Monday, October 17, 2016

Education: GRAPHENE NANORIBBONS+POLYMER=SPINAL CORD HEALING?

Elizabeth Hofheinz, M.P.H., M.Ed. • Fri, September 30th, 2016

By pairing graphene nanoribbons with a certain polymer, Rice University researchers have found a method that could one day heal damaged spinal cords. Led by chemist James Tour, Ph.D., the researchers have developed a material dubbed Texas-PEG that could treat damaged or even severed spinal cords.
An illustration shows the process developed at Rice University that uses potassium atom insertion between layers of multiwalled carbon nanotubes to split them into graphene nanoribbons. This is followed by the addition of ethylene oxide (not shown) to render the edges with solubilizing polyethylene glycol addends on the edges. This leaves the flat surfaces of electrically conductive graphene nanoribbons intact to give a conductive surface for neuron growth between the two ends of a severed spinal cord. / Courtesy of The Tour Group
An illustration shows the process developed at Rice University that uses potassium atom insertion between layers of multiwalled carbon nanotubes to split them into graphene nanoribbons. This is followed by the addition of ethylene oxide (not shown) to render the edges with solubilizing polyethylene glycol addends on the edges. This leaves the flat surfaces of electrically conductive graphene nanoribbons intact to give a conductive surface for neuron growth between the two ends of a severed spinal cord. / Courtesy of The Tour Group
As indicated in the September 19, 29016 news release, “Graphene nanoribbons customized for medical use by William Sikkema, a Rice graduate student and co-lead author of the paper, are highly soluble in polyethylene glycol (PEG), a biocompatible polymer gel used in surgeries, pharmaceutical products and in other biological applications. When the biocompatible nanoribbons have their edges functionalized with PEG chains and are then further mixed with PEG, they form an electrically active network that helps the severed ends of a spinal cord reconnect.”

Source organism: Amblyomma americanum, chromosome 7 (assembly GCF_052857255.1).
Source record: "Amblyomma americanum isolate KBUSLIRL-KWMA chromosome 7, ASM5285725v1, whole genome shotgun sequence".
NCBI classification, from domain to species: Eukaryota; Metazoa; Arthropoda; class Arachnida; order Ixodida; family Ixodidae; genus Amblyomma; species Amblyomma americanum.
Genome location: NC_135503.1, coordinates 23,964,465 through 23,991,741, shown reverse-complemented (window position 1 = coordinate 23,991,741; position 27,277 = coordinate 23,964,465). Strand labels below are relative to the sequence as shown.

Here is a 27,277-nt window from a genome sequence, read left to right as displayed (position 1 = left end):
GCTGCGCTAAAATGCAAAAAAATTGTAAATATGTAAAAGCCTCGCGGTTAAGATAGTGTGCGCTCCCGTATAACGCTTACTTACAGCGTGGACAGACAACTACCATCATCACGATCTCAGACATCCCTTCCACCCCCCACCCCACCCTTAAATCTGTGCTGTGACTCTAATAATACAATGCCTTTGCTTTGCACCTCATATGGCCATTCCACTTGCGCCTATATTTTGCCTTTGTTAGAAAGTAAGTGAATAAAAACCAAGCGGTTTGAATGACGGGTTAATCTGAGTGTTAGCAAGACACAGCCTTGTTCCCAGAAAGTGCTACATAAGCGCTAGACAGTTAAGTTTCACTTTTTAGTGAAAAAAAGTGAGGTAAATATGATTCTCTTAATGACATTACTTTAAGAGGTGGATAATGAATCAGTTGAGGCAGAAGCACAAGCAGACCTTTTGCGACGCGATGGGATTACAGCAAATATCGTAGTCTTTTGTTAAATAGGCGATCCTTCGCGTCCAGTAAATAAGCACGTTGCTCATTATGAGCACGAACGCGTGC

“We’re not the only lab that has demonstrated neurons growing on graphene in a petri dish,” Dr. Tour said. “The difference is other labs are commonly experimenting with water-soluble graphene oxide, which is far less conductive than graphene, or nonribbonized structures of graphene.”
As stated in the news release, “Texas-PEG succeeded in restoring function in a rodent with a severed spinal cord in a procedure performed at Konkuk University in South Korea by co-authors Bae Hwan Lee and C-Yoon Kim. Tour said the material reliably allowed motor and sensory neuronal signals to cross the gap 24 hours after complete transection of the spinal cord and almost perfect motor control recovery after two weeks.”
“Kim, co-primary author of the paper, is a research professor in the Department of Stem Cell Biology, School of Medicine, Konkuk University, Seoul, South Korea, and a researcher at Seoul National University. Lee is an associate professor of physiology at the Yonsei University College of Medicine, Seoul.”
Dr. Tour told OTW, “For years we have been exploring the growth of neurons, and spinal cord tissue in particular, along the conductive single-atom thick sheets of graphene. When we saw the opportunity to merge it with a fusogen, we tried. It worked.
“Spinal cord repair can be facilitated by a simple few drops of Texas-PEG to a damaged area, promoting re-growth across severed segments.
“When working on spinal columns, or nerve tissue, this technique could speed and promote recovery of damaged tissue. Much work remains to be done, but since this is likely going to be characterized as a device (non-systemic), progress should be faster.”
Published at ryortho.com

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